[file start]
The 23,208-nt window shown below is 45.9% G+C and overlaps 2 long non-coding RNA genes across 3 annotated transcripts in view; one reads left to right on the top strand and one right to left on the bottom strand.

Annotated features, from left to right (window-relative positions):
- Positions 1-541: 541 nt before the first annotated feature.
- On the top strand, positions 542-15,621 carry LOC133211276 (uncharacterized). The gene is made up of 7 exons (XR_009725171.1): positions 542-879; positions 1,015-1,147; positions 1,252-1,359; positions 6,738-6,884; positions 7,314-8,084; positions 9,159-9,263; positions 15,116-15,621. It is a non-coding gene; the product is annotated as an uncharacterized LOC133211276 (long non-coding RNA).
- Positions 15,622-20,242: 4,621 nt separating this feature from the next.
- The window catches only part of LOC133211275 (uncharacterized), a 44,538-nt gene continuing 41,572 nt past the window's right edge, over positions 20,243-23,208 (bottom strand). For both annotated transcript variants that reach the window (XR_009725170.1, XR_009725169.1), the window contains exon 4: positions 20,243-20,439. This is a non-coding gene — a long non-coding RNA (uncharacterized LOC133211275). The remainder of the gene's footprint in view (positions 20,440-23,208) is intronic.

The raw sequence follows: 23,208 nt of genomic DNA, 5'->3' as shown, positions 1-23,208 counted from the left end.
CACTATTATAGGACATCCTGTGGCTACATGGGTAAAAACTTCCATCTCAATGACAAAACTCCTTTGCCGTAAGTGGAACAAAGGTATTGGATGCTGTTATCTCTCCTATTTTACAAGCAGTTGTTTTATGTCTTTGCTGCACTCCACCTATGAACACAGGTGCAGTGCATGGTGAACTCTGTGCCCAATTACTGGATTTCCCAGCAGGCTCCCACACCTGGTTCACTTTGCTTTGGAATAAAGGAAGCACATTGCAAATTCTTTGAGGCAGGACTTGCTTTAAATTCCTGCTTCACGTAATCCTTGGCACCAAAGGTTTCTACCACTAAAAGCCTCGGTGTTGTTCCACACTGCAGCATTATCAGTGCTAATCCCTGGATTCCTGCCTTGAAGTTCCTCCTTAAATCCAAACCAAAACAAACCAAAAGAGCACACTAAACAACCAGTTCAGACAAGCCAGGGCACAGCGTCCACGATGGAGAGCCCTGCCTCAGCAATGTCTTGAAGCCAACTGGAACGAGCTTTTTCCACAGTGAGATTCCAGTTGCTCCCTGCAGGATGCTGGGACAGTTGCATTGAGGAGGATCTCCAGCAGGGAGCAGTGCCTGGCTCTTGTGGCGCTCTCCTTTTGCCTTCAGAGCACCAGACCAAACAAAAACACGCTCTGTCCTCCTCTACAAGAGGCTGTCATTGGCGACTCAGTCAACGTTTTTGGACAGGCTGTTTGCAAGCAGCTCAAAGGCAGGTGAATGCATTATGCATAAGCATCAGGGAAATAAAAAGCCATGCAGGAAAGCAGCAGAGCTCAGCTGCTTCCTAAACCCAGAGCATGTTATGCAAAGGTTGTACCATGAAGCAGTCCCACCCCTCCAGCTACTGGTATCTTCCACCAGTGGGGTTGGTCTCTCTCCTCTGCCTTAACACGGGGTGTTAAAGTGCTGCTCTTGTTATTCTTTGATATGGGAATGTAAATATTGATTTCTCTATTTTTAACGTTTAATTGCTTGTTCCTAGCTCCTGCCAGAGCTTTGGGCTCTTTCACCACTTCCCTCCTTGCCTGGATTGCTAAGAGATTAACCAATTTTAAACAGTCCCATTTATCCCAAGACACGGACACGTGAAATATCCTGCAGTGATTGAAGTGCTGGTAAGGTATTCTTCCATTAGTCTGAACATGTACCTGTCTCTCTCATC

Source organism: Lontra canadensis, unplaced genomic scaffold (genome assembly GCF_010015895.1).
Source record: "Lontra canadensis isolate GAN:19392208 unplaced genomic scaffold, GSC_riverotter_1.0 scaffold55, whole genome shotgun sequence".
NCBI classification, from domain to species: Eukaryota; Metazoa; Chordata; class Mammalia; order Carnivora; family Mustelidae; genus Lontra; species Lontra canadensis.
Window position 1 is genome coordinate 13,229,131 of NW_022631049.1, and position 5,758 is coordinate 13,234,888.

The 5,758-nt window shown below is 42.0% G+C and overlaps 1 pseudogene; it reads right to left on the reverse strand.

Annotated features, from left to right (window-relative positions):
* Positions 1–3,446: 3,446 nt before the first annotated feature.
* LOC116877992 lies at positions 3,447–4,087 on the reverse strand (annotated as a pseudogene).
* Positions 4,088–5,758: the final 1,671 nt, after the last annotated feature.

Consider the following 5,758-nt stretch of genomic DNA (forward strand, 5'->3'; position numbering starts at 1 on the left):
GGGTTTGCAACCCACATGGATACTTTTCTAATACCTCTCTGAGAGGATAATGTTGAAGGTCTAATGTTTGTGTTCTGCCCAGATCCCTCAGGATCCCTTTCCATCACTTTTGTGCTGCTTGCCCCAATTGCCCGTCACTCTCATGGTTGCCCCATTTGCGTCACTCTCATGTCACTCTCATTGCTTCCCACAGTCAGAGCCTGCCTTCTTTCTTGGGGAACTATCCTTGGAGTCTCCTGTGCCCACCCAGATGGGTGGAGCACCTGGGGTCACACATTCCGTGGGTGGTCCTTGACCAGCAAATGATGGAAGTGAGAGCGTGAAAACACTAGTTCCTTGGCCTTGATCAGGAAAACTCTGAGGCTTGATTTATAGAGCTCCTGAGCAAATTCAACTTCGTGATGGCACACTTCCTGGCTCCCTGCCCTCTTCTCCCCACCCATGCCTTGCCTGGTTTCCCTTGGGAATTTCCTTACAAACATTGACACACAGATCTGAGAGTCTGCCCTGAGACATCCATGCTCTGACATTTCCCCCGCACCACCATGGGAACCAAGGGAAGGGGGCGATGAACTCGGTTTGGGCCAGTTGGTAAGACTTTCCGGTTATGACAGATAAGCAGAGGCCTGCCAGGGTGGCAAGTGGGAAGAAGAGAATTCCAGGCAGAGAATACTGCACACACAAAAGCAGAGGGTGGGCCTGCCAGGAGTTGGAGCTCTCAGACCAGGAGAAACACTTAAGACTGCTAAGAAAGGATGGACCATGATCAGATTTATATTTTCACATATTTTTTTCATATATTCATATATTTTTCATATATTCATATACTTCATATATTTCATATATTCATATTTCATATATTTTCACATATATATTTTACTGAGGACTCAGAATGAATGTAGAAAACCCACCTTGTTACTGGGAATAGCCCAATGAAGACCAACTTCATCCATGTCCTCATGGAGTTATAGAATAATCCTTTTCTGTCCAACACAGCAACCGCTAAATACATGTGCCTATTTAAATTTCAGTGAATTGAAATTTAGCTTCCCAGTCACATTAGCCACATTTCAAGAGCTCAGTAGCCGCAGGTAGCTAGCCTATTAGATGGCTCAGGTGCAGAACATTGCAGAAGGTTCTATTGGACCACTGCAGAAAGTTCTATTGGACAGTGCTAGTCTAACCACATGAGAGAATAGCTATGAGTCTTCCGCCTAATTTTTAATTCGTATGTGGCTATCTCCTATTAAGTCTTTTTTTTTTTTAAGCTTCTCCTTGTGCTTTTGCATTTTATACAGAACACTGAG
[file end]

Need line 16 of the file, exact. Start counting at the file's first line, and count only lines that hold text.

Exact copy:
* LOC116877992 lies at positions 3,447–4,087 on the reverse strand (annotated as a pseudogene).